Michigan’s emergency-manager law is comparable to Pennsylvania’s distressed municipality law, but a bit more aggressive in its execution. The sweeping authority Michigan endows a city’s single emergency manager with is problematic enough. Also at issue is the role the state legislature has played in creating the emergency conditions, namely by reducing state aid to economically vulnerable cities. As with Pennsylvania, Michigan’s policies have also constrained its cities’ abilities to work their financial problems out on their own. Reads the Michigan State University study:
[T]he state’s unyielding property tax rate limits, coupled with special features of the Headlee Amendment that forbid the use of some alternative revenue sources employed in other states (e.g., income, sales and motor fuel taxes), have had the unfortunate side effect of essentially entwining local fiscal health with state legislative politics.
Michigan’s inflexibility helped create the financially distraught conditions that allowed it to plant an emergency manager with unprecedented powers into Flint. The Flint water crisis emerged from this climate. It was a legislative thirst trap.
Still, there can and will be cases where cities need the the state’s help, whether the state helped cause the mess or not. It’s worth looking at how cities that have been taken over by states have fared in the aggregate. In Debra Isadora Kobes’ 2009 MIT study of fiscal control boards, she found that success has depended on the scope of the problem and the size of the city. Kobes also found that fiscal-control takeovers have mostly improved the financial outlook of large municipalities, but not for all smaller ones.
Kobes examines Miami and Washington, D.C., as two case studies of cities that had to relinquish fiscal authority to appointed managers— D.C in 1995 and Miami in 1996. Both cities were ultimately saved by these overpowering maneuvers, and thus provide some context for how such takeovers can happen effectively. They “must have proper consideration of existing political and market realities, design, and implementation to realize their benefits while minimizing their disadvantages,” writes Kobes.
At least 18 states have a law that allows it to take control of cities enmeshed in fiscal chaos. These laws first emerged in the 1870s and continued to gradually surface in various states, usually during times of recession and depression. The state takeovers have manifested in many formats—sometimes as a “control board” consisting of multiple managers, like what New York City had in the 1970s, or as a solitary actor, as seen in Flint.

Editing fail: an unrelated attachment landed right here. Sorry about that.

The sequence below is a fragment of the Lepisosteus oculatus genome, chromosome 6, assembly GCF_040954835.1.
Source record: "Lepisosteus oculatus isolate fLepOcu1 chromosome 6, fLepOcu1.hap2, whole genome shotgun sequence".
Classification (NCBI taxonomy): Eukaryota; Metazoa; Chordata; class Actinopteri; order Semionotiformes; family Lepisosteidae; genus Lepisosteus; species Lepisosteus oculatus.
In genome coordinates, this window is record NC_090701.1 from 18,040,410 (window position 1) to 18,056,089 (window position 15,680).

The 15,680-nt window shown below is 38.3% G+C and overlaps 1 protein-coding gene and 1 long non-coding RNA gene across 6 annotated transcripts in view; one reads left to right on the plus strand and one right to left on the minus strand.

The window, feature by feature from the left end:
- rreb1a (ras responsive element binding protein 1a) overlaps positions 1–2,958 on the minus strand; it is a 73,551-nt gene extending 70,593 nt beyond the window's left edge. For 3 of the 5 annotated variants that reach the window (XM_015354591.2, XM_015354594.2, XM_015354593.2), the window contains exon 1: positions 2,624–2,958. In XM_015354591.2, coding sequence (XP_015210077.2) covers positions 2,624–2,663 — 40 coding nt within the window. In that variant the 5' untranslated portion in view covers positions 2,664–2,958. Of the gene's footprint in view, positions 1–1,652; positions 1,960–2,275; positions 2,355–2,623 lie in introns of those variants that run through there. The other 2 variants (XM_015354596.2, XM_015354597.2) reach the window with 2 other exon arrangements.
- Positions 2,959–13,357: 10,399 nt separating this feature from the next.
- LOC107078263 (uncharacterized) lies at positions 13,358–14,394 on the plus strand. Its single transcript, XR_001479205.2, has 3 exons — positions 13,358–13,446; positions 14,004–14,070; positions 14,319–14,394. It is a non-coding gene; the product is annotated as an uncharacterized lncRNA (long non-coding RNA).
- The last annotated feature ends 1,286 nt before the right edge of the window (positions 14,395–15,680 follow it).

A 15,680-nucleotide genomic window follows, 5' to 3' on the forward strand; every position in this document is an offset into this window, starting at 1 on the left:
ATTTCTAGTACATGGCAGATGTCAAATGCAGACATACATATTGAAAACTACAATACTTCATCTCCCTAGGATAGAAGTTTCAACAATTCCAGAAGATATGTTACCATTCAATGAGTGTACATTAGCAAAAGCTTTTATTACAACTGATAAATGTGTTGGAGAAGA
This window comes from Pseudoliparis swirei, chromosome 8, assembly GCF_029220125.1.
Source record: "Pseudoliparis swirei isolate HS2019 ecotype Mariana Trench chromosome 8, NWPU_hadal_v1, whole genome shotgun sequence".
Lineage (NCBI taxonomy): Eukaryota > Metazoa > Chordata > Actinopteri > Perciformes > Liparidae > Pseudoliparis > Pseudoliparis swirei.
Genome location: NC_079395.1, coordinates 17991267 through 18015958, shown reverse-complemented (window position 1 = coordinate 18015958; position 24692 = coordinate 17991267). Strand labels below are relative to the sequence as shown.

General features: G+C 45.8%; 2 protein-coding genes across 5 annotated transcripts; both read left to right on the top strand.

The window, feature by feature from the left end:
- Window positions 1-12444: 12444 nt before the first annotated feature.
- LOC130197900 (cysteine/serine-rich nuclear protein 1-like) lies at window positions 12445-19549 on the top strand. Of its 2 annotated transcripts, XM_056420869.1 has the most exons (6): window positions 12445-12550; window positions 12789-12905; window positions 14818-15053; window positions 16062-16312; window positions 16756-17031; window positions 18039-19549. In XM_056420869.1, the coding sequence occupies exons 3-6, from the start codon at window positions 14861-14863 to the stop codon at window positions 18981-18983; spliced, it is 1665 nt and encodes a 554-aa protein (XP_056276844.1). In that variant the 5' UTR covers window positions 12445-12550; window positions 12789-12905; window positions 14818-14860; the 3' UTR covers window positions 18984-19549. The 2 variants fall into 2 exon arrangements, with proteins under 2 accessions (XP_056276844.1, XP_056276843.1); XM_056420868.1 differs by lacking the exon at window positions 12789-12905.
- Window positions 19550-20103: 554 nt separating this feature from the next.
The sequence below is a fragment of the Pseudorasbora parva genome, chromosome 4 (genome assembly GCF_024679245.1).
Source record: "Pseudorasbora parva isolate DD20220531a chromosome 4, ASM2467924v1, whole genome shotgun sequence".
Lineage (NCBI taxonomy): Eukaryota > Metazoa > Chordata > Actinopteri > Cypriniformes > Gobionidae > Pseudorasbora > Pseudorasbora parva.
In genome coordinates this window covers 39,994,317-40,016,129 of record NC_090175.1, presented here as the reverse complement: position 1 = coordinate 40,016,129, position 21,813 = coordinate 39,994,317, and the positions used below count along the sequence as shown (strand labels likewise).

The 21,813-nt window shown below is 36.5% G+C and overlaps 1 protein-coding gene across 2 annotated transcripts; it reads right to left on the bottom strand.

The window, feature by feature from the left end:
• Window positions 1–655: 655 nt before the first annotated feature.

Because these takeovers come in so many different flavors, it’s difficult to conclude whether they are an overall good or bad idea. Even the Michigan State University study cautions that there’s no one-size-fits-all financial-emergency-management kit any city or state can pull from. No matter the cause, it will never be popular to answer a problem with unelected officials imposed by the state, as Kobes shows in the chart below from her study. It’s odious and tyrannical, but it’s also sometimes needed.
Pennsylvania’s capital city of Harrisburg and Alabama’s Jefferson County were both recently placed under state management when facing bankruptcy, due to financial corruption and malfeasance. This did not bode well for Jefferson County, which in 2011 became the largest municipality to file for bankruptcy until Detroit eclipsed it in 2013. The measure did save Harrisburg, though. The decision to use a state-appointed financial manager there was vindicated last year when Stephen Reed, the mayor who drove the city into near-bankruptcy, was hit with hundreds of federal criminal fraud charges.
An emergency manager was the right call in that case. But in other cases, like Flint and Pittsburgh, the root cause of financial malaise stemmed from structural issues created by loss of population, industry, and the resulting drying up of tax revenue. For those problems, states don’t need to send in a superhero; they need to change the way revenue is generated, shared, and allocated.
“When I watch the [state-appointed] financial managers, they deal with band-aids rather than broader strategies, and that’s what my disappointment is with [them],” says Murphy. “They are bean counters rather than visionary people dealing with the fundamental causes of why municipalities are in distress.”